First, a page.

By Safiya Amin, Contributing Writer
I’m going to be honest here, Gettysburg was not my first choice of college. Nor was it my second.
I actually didn’t even remember applying to Gettysburg until I got my acceptance letter, so I’m sure it doesn’t come as a complete surprise when I say that I had no idea what I was getting into when I decided to put down my deposit and commit.
A week before coming here I remember feeling anxious and nervous about what to expect. I had never visited Gettysburg before committing and I was truly going in blind to this school far from home.
Coming from a busy and bustling suburb in New Jersey and only a 30-minute train ride from New York City, I didn’t know how I would do in a quiet small town in the middle of Pennsylvania. I also did not know what to expect from the school itself — how the professors would be and if the classes were truly as hard as everyone was telling me. Would Gettysburg truly be my home away from home?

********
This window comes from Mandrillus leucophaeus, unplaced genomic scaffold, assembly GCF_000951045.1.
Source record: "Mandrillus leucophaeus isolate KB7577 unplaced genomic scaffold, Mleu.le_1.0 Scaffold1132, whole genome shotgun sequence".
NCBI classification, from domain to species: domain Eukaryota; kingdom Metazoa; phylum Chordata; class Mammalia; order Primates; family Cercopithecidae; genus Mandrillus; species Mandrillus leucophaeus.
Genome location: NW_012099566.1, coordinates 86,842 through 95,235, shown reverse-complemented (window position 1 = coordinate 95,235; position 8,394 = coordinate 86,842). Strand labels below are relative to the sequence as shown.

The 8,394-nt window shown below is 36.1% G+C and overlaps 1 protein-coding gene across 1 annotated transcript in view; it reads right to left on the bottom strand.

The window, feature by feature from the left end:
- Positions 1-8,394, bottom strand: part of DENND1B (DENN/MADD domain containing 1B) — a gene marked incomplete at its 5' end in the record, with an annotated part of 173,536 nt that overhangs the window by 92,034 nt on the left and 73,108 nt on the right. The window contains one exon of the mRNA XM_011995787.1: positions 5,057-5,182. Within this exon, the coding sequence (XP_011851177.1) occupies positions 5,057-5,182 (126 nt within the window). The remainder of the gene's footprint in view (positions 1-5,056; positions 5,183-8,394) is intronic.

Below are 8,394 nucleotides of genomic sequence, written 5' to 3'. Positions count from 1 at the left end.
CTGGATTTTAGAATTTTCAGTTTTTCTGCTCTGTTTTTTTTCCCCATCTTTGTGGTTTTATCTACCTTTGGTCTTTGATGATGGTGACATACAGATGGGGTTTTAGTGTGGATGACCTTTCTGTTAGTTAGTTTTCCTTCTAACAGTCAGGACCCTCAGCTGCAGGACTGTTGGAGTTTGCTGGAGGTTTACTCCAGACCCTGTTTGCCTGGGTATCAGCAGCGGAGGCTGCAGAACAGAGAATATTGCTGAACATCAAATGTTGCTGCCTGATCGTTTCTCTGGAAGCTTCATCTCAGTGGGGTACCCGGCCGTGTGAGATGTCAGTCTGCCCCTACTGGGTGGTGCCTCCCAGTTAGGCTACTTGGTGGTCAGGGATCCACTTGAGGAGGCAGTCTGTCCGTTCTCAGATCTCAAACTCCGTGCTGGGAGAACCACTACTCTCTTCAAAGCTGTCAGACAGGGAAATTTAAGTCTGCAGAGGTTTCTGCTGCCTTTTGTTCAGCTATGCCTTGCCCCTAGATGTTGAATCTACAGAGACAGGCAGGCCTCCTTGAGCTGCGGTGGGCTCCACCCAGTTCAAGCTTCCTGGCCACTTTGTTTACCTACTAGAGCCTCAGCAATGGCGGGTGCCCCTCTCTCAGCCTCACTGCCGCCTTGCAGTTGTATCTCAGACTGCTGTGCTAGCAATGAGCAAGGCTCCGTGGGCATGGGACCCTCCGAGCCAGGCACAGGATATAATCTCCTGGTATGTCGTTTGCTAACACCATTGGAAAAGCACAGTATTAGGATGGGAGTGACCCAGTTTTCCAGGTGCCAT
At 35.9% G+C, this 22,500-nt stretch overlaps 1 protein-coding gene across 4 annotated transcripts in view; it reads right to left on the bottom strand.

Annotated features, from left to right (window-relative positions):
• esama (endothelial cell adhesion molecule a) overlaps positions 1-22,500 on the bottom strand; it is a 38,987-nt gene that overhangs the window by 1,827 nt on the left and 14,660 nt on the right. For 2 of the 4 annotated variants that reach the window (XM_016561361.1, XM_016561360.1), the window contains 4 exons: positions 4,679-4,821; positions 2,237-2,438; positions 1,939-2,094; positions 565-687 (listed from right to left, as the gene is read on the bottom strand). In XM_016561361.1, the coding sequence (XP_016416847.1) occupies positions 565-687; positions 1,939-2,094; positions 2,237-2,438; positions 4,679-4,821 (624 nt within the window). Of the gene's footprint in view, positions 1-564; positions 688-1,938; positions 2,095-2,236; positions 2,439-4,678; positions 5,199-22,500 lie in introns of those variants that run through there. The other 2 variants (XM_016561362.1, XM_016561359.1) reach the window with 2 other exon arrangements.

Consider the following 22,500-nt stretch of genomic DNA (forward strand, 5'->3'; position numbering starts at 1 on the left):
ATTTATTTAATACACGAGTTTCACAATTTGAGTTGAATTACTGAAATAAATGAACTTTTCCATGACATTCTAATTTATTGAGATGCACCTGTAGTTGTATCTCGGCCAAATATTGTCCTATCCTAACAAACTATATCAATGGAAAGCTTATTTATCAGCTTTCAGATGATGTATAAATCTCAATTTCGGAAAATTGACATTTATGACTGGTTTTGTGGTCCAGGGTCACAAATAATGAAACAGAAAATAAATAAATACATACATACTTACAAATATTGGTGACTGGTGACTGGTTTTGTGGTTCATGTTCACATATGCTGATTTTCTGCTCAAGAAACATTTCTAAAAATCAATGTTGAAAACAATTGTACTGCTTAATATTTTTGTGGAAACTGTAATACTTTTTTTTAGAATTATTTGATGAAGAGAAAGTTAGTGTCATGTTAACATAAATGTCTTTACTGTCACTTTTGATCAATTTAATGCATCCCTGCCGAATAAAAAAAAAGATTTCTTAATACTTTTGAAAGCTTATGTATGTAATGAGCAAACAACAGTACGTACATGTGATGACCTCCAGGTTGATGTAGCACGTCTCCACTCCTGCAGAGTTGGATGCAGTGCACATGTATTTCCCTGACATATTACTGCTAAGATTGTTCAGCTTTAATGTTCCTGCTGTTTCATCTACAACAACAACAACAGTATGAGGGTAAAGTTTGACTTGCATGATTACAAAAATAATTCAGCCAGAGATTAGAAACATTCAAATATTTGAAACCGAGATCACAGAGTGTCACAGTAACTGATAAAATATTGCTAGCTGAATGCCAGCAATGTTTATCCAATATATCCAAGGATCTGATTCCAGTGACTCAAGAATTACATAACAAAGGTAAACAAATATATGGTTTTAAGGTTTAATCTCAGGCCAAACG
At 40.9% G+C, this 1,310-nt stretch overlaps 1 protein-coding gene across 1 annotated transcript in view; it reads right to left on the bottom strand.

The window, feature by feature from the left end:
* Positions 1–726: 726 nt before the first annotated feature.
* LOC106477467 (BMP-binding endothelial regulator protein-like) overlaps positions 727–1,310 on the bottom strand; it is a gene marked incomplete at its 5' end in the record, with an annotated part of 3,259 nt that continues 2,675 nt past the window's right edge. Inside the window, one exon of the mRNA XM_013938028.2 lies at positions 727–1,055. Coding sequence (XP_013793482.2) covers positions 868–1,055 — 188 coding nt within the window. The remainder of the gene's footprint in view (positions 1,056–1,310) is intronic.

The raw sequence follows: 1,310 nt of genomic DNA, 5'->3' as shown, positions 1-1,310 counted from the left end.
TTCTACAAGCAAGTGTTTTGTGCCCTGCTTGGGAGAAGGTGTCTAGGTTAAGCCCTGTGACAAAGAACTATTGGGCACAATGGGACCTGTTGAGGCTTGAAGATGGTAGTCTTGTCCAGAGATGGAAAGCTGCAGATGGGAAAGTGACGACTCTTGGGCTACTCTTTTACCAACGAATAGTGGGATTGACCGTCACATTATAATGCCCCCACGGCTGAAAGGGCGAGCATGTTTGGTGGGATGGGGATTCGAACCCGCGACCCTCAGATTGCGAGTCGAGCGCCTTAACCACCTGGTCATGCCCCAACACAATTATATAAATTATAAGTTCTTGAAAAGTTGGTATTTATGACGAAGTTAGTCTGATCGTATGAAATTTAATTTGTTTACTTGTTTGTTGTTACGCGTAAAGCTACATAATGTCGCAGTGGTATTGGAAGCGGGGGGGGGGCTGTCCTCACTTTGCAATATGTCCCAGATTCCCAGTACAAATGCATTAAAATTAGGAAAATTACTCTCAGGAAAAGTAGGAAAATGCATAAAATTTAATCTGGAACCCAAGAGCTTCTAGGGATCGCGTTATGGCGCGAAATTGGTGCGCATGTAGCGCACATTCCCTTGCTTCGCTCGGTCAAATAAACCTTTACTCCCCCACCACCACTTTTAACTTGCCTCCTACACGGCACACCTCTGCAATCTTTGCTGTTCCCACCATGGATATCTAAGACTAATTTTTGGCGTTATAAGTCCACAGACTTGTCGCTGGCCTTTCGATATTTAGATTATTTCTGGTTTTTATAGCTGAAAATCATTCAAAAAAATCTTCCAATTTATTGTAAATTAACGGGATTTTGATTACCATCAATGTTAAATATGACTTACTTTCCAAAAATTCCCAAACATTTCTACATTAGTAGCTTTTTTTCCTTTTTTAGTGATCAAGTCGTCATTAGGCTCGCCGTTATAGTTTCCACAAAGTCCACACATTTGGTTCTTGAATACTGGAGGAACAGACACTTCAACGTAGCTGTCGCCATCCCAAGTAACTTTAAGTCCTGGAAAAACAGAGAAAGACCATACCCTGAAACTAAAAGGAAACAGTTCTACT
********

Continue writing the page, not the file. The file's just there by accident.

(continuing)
However, after successfully completing five days of orientation and a week of classes, I’m happy to say that I am not disappointed in the slightest with my decision to come to Gettysburg.
I found a school where the professors truly care about their students and want them to succeed with whatever they want to do in the future and offer opportunities that you would never expect as a first year. I found a school that puts emphasis on helping with bettering the surrounding community, a school at which I feel like I can truly thrive.
And it is just a bonus that Servo has the best campus food I’ve ever had at any college.
Even though I have only been here for a week, I’m excited to see what my next four years at Gettysburg have in store for me, and most importantly, I’m excited to do great work.
Editor’s Note: This article is part of the 2019-20 edition of our series “Getty, Set, Go: The First Year Journal” (formerly “Dodging the Bullet”), in which The Gettysburgian’s staff members from the Class of 2023 share stories, reflections, and perspective on their first year experience. (-M. Neiman)